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  • Leah Cee

The scourge of storage facilities

I was driving along a busy road in Adelaide's northern suburbs yesterday and noticed a large piece of land cleared and ready to be built on. The signage indicated a popular storage facility was set to be constructed and with an eye roll and a huge sigh, my thoughts instantly diverted to all those people set to lose thousands of dollars just to hide away their unused, unwanted stuff. People who will jump at the chance to grab a shiny new storage unit to finally solve their clutter issues at home.


Heads up. It won't solve your clutter problems but it will cost you a bucket load of money. It's going to cost you on a monthly basis. It's going to cost you to move your belongings to the storage unit and it's going to cost you to remove your belongings. And it may not cost you in cash to move, but it will cost you in time and mental energy.


You are going to get far more value out of hiring a professional organiser or a declutter coach to sort your stuff once and for all and never have to succumb to the need for a little lockable shed profiting a huge company and leaving a rather large environmental footprint.



Now I need to preface this with the fact that I was one of those people once upon a time. I did hire myself a little storage unit whilst I was between rental properties and trying to work out where I best fit in Melbourne's uber cosmopolitan vibe in the early 2000's. I did it for about 12 months at a cost of about $2400. Was it worth it? Probably not in hindsight.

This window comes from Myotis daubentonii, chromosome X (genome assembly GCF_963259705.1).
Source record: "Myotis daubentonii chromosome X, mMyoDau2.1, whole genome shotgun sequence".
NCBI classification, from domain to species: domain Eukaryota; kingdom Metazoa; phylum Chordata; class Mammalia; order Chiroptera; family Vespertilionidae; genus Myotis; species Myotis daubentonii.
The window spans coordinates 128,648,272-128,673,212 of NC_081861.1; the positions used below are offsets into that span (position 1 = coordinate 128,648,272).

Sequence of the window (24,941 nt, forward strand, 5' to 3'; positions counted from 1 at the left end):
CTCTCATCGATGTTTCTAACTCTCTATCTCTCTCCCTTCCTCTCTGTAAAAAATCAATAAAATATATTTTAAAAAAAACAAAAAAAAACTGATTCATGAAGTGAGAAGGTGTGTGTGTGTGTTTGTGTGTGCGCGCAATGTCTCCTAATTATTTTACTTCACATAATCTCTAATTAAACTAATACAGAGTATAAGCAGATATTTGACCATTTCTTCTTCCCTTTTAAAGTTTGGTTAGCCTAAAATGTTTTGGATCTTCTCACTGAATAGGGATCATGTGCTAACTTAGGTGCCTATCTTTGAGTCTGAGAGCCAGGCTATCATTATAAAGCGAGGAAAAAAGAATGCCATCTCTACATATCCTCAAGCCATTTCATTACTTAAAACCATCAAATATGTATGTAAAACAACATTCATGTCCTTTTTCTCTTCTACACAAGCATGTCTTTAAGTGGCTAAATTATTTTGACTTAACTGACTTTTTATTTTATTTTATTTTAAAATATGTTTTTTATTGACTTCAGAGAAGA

But there is a time and a place for storage facilities. And just shoving your stuff in one because you can't squeeze all your unused belongings into your house is probably not the best financial decision you're going to make.


Storage facilities are fabulous for:

  • Defence families who are on the move every 12 - 24 months and need to house their belongings for when they get a more permanent posting.

  • Those who are awaiting a home to be constructed, in the middle of a renovation, waiting for settlement or in between housing.

  • Those who have had to quickly evacuate due to natural disaster, water damage, smoke damage etc.

  • Business storage / market craft storage where it may be used as a business tax deduction.

  • Temporary storage after the death of a loved one. This needs to be treated with sensitivity given everyone grieves differently and over varying time periods. It will still be just as hard dealing with a loved ones belongings three years down the track as it is one month after they pass.


Be wise when thinking about storage. Do you really need to store it? Do you really need it?


Can you re-home your stuff?

Can you invest in shelving units in your garage to better house your stuff?

Can you sell your stuff and make some money instead of spending money to keep it?

Can you recycle, upcycle, trash or donate your stuff?


Think carefully about the time, energy, stress and money it takes and whether or not it truly is worth it.


Enjoy the lightness of less.


Although an American take on self-storage, Australia is heading down the same road. Read Joshua Becker's take on storage facilities here:






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